# Sawtooth waveform RMS - Multisim

#### xxxyyyba

Joined Aug 7, 2012
289
It's well known that RMS voltage of Sawtooth wave is Urms=Up/sqrt(3), where Vp is peak voltage.
Why Multisim gives me wrong RMS of Sawtooth wave? Here is my circuit and settings for sawtooth wave:

Voltmeter should measure 5V/sqrt(3)=2.886V

#### t_n_k

Joined Mar 6, 2009
5,455
Depends upon whether the waveform is DC offset or not. The waveform you have created has zero average offset which is the reason for the discrepancy.

#### crutschow

Joined Mar 14, 2008
28,545
Yes, the zero voltage point affects the RMS voltage. Put the 0V point at the negative peak and you should get the answer you calculated.

#### xxxyyyba

Joined Aug 7, 2012
289
Sorry but I'm not sure I understood what to do for correct measurement

#### crutschow

Joined Mar 14, 2008
28,545
Sorry but I'm not sure I understood what to do for correct measurement
The Voltage Offset parameter must be set to -2.5V for a 5V sawtooth.

#### xxxyyyba

Joined Aug 7, 2012
289
I tried it already but I still get incorrect result

#### xxxyyyba

Joined Aug 7, 2012
289

#### t_n_k

Joined Mar 6, 2009
5,455
I'm not a Multisim user.
Probably because the AC measurement ignores the DC component.
Plus the scope measurement also looks to be AC coupled so we can't really tell what the generator is producing.

#### xxxyyyba

Joined Aug 7, 2012
289
Ok, thanks anyway

#### shteii01

Joined Feb 19, 2010
4,644
Try voltage offset of 5.

Here is my sim:

#### xxxyyyba

Joined Aug 7, 2012
289
I get correct result using function generator (I tried different values for voltage offset and every time I get same result):

#### Aerb

Joined Jul 9, 2014
12
hey dude, channel a of the oscillator is set to measure ac component. Click on dc and your problem will be solved

#### Aerb

Joined Jul 9, 2014
12

#### t_n_k

Joined Mar 6, 2009
5,455
Not sure why offsetting by -2.5V constrains the lowest signal point on the signal to zero V which is what the sawtooth definition requires for your original statement regarding the "well known" RMS value to be true.

#### t_n_k

Joined Mar 6, 2009
5,455
Depends if you are talking about a sawtooth which has or doesn't have a zero DC (or mean) value.

The RMS value of the classic sawtooth is indeed

$$V_{rms}=\frac{U_p}{\sqrt{3}}$$

The Mean value of the same waveform is Up/2.

If the classic sawtooth is level adjusted such that its mean value is zero then the RMS value is altered to

$$V_{rms}=U_p\sqrt{\( \frac{1}{3}-\frac{1}{4}$$}=0.2887U_p\)

#### Aerb

Joined Jul 9, 2014
12
Depends if you are talking about a sawtooth which has or doesn't have a zero DC (or mean) value.

The RMS value of the classic sawtooth is indeed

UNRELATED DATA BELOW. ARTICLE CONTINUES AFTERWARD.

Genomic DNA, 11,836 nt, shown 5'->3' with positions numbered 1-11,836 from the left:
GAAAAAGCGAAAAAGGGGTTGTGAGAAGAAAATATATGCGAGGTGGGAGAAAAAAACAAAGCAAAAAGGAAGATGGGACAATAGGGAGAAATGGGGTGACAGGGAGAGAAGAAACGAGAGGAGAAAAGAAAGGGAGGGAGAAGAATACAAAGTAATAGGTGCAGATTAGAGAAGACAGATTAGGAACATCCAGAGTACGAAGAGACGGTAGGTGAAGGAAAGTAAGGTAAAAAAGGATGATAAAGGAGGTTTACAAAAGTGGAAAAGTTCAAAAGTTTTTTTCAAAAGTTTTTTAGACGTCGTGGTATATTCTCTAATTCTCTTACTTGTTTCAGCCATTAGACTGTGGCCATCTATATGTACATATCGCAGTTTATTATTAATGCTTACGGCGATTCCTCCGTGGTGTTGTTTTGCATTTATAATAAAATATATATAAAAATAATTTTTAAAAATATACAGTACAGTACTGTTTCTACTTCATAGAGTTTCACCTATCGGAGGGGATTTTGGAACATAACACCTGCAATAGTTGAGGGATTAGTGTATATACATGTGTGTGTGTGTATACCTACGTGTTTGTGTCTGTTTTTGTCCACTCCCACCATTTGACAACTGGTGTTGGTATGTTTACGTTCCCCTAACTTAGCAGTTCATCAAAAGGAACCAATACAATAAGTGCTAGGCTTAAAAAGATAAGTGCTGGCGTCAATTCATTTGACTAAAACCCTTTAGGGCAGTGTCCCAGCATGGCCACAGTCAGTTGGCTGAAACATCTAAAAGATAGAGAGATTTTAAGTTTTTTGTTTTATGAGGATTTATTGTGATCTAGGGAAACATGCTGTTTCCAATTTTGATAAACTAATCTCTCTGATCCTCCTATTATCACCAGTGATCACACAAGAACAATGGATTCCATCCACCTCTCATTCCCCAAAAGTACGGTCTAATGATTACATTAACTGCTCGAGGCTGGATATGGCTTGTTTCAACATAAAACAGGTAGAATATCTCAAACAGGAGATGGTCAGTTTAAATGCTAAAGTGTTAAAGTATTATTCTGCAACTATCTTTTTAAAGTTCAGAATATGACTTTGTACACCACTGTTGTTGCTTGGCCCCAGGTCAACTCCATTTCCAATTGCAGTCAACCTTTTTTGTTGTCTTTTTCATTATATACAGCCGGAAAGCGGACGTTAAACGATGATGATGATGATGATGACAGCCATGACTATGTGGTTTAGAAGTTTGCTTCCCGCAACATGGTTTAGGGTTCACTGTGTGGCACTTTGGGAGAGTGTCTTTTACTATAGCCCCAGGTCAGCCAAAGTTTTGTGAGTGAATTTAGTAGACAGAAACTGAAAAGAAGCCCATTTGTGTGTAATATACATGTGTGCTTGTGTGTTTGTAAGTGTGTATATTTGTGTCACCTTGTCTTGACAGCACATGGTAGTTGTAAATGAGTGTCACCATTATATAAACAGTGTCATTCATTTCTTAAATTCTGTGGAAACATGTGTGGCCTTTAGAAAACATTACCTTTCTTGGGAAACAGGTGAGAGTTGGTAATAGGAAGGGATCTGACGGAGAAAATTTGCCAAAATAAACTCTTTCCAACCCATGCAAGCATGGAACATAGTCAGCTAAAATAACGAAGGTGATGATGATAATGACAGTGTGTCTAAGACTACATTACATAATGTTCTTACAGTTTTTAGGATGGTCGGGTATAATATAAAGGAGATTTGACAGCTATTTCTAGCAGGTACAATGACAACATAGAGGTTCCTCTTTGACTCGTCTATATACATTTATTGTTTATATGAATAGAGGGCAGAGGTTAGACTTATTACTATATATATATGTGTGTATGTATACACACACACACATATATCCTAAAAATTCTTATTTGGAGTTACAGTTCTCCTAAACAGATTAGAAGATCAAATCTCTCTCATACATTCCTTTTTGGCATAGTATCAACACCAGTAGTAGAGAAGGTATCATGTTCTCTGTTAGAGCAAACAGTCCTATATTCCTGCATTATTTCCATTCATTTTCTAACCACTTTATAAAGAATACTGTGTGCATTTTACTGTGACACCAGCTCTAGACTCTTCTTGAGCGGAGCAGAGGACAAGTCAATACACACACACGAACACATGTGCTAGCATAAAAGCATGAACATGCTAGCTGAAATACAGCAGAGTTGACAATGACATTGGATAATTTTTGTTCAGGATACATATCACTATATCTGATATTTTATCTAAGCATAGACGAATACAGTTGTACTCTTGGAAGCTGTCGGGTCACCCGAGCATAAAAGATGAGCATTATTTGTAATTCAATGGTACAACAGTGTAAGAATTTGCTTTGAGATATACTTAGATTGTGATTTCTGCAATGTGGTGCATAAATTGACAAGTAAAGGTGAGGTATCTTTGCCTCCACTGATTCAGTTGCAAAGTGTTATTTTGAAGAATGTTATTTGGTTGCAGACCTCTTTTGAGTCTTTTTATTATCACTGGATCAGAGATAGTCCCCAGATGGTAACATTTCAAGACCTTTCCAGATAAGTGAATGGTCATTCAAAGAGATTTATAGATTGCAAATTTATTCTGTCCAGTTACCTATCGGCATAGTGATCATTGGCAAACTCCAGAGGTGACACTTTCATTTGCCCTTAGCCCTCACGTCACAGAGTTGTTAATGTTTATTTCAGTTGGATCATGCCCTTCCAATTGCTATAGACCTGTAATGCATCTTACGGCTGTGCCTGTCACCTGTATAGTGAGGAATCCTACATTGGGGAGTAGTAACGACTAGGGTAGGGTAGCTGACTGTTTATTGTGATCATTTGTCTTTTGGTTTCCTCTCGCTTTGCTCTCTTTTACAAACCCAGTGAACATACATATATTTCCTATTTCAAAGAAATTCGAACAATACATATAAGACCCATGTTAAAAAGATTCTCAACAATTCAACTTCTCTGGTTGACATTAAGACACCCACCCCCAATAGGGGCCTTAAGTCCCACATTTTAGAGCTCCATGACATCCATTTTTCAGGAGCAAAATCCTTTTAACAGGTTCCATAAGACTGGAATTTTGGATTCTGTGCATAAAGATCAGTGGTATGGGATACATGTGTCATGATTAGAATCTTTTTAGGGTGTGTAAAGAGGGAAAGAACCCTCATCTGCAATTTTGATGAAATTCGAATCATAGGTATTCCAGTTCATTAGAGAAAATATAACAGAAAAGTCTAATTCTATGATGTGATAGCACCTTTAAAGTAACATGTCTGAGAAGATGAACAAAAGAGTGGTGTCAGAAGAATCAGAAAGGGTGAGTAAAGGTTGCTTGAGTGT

$$V_{rms}=\frac{U_p}{\sqrt{3}}$$

The Mean value of the same waveform is Up/2.

If the classic sawtooth is level adjusted such that its mean value is zero then the RMS value is altered to

$$V_{rms}=U_p\sqrt{\( \frac{1}{3}-\frac{1}{4}$$}=0.2887U_p\)
Oh i love the way people approaching to situations here.

Did you really get what is wrong in xxxyyyba's problem? Did you get what the solution is? I know about voltage offsetting, sawtooth waves, rms and mean values and the calculations above are not connected to problem here. The problem is just about the usage of the oscillator. When the problem is simple, please give simple solutions.

#### crutschow

Joined Mar 14, 2008
28,545
Oh i love the way people approaching to situations here.

Did you really get what is wrong in xxxyyyba's problem? Did you get what the solution is? I know about voltage offsetting, sawtooth waves, rms and mean values and the calculations above are not connected to problem here. The problem is just about the usage of the oscillator. When the problem is simple, please give simple solutions.
And I'm really happy for you that you know all those things. But it's not good form to criticize the way other's answer questions. We all answer them the best way we know how.

#### vk6zgo

Joined Jul 21, 2012
677
Try voltage offset of 5.

Here is my sim:

View attachment 73162
Sorry,but that isn't a sawtooth,it's a triangular wave.
OK,you can call it a special case of a sawtooth,but it is sufficiently dissimilar as to be regarded as a different waveform.
A normal sawtooth has a faster return to zero than its rise.

#### Aerb

Joined Jul 9, 2014
12
And I'm really happy for you that you know all those things. But it's not good form to criticize the way other's answer questions. We all answer them the best way we know how.

Ok, now you really blew this out of portion. But instead clarifying myself again, well, i'm outta here.

#### MrCarlos

Joined Jan 2, 2010
400
Hello everyone

Have written and asked a lot with respect to: What value does ammeter or voltmeter Measures (RMS, Average or Peak)?.

Just as an example visit this link and see what I think is a tremendous discussion: http://electronics.stackexchange.com/questions/18368/what-value-does-ammeter-or-voltmeter-measures-rms-average-or-peak

We can say that all AC voltmeter show a reading of the RMS voltage of a pure sine wave. This excludes the called True RMS Voltmeter.
If we try to measure another type of signal which is not purely sinusoidal reading will be erroneous. according to what we expect.
And calculate the reading that should give us our AC voltmeter is not as easy as it sounds.

Now, the original question asked by xxxyyyab was: Why Multisim gives me wrong RMS of Sawtooth wave?
The question is somewhat difficult to answer.
Since the simulator for electronic circuits leave much to be desired, some more than others, until the complex to measure with a AC voltmeter a signal that is not purely sinusoidal.
most likely We can find the answer in this video: